Way back in June, I signed up for a half marathon at the end of September. I figured that a summer of backpacking would prepare me for that distance of running and once the beginning of September hit, I could easily ramp up my running training and make a go of beating my first half marathon time. Not to mention the price couldn’t be beat. By signing up back on that date, I only paid $15 – a number that is absurdly low for any distance race, let alone a half marathon.
A bout of intense stomach pain completely derailed my training plans for September. I was in too much pain to run, and I felt like if I hurt that much, then something must be wrong. If something is wrong, then running might exacerbate it. So I went to the doctor a lot, didn’t get much sleep, couldn’t eat enough and dropped over 10 pounds.
Pro Tip: This is not an ideal training plan for running a half marathon.
But when the tests came back negative and my pain was determined to be “functional,” i.e. sure, there’s something causing you pain, the pain is real, but we don’t know the cause, I knew I wanted to get back to running. And I figured that even if I couldn’t get into shape to run 13.1 miles in the next two weeks, I could at least get into shape to run/walk it. Or change my registration to the 5K.
Honestly, my first run after such a long hiatus made me think I would have to do the 5K. I was tensing my shoulders, which squished my chest, leading me to believe I could not breathe. I couldn’t jog two miles without taking walking breaks. Part of that was from my ITB issue with my right leg. If it doesn’t get worked out on the regular, then it hurts to start up again. But the hardest thing was breathing.
Muscles wanted to work, but lungs did not. The solution came, as it often seems to, from my husband. Not that he put it forth as such. Instead, he told me I should go for a walk with our weighted vest. He had 10 pounds of weight in it. I maxed it out to 20 pounds and walked to the Greenbelt. From there I started my slow running and, to my amazement, I could breathe.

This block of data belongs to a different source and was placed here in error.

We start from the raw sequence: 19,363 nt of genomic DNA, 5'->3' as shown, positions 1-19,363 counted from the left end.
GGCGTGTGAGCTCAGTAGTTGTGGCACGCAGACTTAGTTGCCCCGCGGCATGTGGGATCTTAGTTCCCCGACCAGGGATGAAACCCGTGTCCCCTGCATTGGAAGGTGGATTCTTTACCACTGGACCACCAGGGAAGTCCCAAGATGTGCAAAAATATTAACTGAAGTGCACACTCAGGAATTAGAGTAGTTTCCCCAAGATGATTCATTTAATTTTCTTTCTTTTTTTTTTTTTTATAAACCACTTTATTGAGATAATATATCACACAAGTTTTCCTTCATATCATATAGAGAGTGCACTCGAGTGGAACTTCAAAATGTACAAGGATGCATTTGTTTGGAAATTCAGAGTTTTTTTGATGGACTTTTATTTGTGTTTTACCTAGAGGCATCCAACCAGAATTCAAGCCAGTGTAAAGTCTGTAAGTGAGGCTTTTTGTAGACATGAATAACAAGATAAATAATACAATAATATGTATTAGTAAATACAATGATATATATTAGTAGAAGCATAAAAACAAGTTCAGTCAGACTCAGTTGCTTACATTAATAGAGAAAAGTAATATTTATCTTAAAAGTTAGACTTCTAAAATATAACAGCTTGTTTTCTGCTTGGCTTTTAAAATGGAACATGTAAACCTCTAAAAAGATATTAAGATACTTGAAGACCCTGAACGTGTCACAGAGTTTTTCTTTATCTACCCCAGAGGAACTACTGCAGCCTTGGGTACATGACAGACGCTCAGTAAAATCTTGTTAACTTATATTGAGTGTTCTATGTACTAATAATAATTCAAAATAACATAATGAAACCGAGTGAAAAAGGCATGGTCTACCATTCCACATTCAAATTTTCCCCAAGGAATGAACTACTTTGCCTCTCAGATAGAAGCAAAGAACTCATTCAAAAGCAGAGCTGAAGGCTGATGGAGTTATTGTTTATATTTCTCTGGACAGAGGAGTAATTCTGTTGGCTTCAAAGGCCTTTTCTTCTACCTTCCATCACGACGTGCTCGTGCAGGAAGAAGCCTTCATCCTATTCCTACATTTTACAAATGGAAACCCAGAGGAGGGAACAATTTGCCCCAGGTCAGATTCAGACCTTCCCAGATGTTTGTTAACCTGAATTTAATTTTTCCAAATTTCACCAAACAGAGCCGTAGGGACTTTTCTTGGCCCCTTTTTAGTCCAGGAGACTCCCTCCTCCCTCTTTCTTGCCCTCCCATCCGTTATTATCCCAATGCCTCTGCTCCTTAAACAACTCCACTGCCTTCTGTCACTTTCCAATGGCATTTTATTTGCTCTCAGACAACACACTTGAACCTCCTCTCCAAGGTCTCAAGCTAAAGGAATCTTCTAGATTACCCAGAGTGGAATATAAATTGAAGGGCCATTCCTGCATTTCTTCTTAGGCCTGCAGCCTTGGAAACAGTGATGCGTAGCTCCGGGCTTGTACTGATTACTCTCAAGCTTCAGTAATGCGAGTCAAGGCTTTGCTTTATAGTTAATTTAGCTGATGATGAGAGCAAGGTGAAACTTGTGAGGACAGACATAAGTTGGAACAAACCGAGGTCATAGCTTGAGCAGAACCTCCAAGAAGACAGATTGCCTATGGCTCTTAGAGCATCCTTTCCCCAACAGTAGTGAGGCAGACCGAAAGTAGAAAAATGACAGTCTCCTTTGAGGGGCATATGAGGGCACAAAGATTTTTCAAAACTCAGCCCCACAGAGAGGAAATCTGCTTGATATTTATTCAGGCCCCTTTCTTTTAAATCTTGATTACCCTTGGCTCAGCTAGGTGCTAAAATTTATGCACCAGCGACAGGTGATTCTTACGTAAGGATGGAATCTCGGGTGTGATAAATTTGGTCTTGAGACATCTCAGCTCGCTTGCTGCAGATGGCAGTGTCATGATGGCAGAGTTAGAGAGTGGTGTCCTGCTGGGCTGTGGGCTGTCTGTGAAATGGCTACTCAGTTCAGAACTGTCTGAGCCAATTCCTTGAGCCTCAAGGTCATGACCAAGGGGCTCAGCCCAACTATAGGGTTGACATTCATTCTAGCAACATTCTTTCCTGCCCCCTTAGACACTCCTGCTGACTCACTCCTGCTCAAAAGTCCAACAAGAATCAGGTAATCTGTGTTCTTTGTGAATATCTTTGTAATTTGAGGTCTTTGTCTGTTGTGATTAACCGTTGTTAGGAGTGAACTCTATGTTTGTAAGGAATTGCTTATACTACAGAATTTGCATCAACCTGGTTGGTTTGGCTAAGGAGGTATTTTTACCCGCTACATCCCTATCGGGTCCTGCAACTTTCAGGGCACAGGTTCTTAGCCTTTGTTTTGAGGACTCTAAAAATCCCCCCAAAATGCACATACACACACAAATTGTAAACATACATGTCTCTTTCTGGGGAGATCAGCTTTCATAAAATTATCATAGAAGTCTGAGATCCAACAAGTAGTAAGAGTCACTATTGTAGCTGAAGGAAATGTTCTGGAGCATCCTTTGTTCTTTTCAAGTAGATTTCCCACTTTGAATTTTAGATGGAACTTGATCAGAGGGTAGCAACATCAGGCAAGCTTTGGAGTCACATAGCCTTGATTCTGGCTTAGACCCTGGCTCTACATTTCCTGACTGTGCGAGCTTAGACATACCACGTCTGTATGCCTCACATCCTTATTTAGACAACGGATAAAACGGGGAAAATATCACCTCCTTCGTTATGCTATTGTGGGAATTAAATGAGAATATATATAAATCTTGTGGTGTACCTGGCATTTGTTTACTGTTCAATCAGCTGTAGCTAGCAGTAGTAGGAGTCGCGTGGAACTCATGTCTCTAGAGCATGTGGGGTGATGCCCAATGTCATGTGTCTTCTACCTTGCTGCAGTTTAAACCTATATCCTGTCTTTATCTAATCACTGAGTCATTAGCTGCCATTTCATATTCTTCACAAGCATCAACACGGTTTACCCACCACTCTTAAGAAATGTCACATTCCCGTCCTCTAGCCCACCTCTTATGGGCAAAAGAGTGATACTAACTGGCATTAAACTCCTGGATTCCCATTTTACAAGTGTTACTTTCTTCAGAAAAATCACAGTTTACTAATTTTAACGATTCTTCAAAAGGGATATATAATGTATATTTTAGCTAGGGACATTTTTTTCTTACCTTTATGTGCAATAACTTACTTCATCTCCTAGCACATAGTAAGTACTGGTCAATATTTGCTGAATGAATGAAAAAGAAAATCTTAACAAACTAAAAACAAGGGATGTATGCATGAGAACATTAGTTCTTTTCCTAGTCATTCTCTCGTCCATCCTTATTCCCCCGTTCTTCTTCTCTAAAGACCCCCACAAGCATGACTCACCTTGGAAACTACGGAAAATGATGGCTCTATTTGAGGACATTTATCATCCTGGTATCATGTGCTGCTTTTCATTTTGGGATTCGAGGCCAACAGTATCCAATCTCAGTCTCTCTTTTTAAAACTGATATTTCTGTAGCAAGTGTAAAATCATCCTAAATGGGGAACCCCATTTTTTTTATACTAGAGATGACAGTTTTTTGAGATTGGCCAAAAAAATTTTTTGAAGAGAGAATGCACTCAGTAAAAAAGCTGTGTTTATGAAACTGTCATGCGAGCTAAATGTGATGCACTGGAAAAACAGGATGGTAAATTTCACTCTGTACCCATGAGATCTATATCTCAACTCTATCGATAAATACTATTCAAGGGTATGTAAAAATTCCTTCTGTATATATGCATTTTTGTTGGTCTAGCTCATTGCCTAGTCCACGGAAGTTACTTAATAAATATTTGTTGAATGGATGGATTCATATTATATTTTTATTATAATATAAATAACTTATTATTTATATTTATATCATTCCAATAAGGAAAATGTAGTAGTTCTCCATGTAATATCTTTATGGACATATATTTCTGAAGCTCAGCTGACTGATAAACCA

The weight of the vest on my shoulders prevented me from hunching them up. Since my shoulders weren’t tensed, my chest could expand more fully and I no longer felt suffocated.
But I still wasn’t sure if I could do the half. Two miles with a weighted vest is well and good, but did I have the endurance to stay on my feet for the four or more hours it might take me to complete such a task in my current shape?
The answer to that I had to find myself.
And I found it on a hike up to Tablerock. My husband and I set forth in the morning wearing our hiking boots and carrying day packs. On the Greenbelt, we stayed together, holding hands. Our route took us past the Warm Springs Golf Course and across the street towards the Rock Island trail.
Once we hit the trail, we could no longer hold hands. The trail is too narrow. I found myself walking faster than Ambrose, pulling ahead of him as I climbed up. There is a plateau between where this trail tops out and the ramp up to Tablerock. I sat and hid in the shade of some rocks as I waited for him to catch up. I watched a large bird of prey ruffle its feathers on a boulder and then fly off.
When he arrived, I asked if he had any sunscreen. My skin was feeling the heat. It turned out that he didn’t, but I did. We both applied some and then moved on. I took the lead again and tried my best not to stop for a break on the steep portion of the trail Ambrose and I call the ramp. Even at a slow speed, my calves were killing me, begging for a break that I refused to grant them.
New benches greeted me at the top, as well as a whole lot of people. I sat on one of the new, green benches for a bit, looking out over Boise and watching a small group of people eat fruit rolls. Then I moved to a rock overlooking the trail I’d come up and sat there, waiting for Ambrose to catch up again.
He joined me and made me eat something. Then we headed down by a different path, going around towards the quarry and then taking a scramble back to the plateau. I was nervous going down the steep parts without my trekking poles, but caution was enough to keep me from falling.
We stopped by the Warm Springs Golf Course clubhouse to get burgers and beer as a reward for our morning’s hard work, and it was there that I was able to express that I felt confident that I could complete the half marathon distance. Even if I had to walk, even if I was the last person through the finish line, I had the endurance in my body to finish.
Ambrose, of course, said he figured I’d say something like that after the hike.
For the next week, I kept on doing short runs and walks, getting ready to find out just what my best was on September 26th.